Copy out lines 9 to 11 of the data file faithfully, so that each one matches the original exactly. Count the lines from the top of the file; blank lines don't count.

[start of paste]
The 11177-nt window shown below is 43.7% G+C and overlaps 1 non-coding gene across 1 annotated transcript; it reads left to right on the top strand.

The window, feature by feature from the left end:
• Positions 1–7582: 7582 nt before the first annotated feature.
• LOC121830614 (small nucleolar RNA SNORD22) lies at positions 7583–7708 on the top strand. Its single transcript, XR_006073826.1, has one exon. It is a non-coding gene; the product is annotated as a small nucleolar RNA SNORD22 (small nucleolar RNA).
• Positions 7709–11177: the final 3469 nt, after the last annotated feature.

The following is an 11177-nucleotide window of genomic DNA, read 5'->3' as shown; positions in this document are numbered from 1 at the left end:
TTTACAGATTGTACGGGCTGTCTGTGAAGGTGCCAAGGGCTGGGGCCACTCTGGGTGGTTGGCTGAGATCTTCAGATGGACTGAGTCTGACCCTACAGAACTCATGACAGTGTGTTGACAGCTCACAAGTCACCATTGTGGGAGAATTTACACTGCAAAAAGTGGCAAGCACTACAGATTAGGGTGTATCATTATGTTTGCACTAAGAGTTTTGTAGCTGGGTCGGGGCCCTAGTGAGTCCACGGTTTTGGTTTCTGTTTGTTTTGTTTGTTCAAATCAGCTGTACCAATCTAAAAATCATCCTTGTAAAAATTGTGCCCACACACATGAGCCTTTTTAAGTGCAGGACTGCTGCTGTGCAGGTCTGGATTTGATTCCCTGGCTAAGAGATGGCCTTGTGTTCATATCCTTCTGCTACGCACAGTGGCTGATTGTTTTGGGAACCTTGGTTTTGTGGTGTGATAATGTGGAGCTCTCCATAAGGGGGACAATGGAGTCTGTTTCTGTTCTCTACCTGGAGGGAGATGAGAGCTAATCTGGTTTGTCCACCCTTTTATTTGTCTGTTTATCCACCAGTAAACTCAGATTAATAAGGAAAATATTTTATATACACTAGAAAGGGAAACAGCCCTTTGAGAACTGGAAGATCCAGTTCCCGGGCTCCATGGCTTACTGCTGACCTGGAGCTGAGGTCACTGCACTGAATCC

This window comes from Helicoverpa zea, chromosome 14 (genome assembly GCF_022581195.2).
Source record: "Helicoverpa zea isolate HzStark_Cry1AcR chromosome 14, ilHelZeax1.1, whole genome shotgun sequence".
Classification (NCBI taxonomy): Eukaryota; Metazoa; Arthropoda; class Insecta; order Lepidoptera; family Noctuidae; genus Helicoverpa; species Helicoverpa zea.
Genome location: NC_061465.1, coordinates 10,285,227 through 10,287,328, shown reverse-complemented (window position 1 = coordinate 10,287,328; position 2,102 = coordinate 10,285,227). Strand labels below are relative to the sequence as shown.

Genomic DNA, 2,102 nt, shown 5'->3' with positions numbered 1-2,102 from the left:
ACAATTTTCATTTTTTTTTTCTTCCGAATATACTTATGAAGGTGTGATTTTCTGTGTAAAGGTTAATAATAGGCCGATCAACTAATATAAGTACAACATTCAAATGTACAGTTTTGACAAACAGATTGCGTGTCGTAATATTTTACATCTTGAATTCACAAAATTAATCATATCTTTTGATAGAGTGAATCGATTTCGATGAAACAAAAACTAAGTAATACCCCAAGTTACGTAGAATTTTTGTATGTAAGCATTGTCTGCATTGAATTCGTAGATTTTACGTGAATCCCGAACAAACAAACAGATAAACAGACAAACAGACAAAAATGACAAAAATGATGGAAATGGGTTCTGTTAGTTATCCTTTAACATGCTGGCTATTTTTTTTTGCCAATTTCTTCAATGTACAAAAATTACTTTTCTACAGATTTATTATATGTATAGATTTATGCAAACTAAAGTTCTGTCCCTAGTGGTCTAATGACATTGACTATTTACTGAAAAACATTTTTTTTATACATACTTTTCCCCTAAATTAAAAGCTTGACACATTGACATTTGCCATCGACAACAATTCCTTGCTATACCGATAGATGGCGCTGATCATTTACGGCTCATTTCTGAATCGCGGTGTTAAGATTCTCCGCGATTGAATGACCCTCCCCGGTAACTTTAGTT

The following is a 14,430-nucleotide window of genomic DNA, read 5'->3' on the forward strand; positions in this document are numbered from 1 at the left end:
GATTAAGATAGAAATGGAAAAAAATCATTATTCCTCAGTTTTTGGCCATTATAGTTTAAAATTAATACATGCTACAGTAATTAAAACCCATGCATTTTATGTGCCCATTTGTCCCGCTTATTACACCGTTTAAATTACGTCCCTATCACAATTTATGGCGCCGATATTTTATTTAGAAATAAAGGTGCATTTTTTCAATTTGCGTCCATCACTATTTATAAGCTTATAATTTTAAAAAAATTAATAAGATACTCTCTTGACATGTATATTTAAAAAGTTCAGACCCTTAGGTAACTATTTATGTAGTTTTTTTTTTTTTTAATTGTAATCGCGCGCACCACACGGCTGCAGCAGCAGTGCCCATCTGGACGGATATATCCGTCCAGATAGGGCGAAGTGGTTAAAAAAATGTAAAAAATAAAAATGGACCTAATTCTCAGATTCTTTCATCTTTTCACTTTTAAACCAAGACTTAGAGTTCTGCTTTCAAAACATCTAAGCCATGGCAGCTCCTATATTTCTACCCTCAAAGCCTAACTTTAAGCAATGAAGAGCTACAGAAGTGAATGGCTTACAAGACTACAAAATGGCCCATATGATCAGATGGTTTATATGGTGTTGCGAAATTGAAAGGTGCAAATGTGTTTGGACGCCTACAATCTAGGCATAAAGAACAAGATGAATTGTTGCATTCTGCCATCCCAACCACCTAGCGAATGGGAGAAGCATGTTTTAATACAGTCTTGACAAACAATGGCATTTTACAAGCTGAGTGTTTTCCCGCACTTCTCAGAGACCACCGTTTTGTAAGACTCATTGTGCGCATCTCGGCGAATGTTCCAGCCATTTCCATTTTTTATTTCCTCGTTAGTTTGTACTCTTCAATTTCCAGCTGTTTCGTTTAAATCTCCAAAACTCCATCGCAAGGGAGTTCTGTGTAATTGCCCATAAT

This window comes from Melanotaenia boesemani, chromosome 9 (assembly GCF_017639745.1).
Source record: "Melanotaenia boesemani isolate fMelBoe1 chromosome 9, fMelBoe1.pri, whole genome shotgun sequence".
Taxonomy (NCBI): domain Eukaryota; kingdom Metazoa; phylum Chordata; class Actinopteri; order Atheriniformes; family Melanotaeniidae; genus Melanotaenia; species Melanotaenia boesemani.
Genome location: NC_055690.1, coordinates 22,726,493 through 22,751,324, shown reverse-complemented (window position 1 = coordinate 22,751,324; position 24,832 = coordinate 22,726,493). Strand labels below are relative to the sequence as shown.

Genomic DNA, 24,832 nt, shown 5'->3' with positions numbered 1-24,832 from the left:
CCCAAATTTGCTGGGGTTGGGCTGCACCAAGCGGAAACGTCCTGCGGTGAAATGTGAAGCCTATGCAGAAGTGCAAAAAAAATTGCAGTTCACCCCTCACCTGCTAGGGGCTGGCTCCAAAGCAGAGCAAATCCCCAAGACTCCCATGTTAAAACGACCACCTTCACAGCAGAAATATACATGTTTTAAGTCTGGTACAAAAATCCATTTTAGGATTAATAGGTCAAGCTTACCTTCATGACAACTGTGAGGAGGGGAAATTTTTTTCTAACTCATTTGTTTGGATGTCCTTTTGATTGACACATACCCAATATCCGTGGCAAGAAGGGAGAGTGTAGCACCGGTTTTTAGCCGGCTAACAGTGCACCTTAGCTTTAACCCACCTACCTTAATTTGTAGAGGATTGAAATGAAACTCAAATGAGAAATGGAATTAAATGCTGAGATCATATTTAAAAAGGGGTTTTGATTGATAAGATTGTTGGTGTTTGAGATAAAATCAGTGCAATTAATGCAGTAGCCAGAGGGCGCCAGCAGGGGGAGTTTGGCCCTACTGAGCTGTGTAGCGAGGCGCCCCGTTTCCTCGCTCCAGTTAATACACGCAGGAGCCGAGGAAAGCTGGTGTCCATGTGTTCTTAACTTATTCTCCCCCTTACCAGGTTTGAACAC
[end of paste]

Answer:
Source record: "Helicoverpa zea isolate HzStark_Cry1AcR chromosome 14, ilHelZeax1.1, whole genome shotgun sequence".
Classification (NCBI taxonomy): Eukaryota; Metazoa; Arthropoda; class Insecta; order Lepidoptera; family Noctuidae; genus Helicoverpa; species Helicoverpa zea.
Genome location: NC_061465.1, coordinates 10,285,227 through 10,287,328, shown reverse-complemented (window position 1 = coordinate 10,287,328; position 2,102 = coordinate 10,285,227). Strand labels below are relative to the sequence as shown.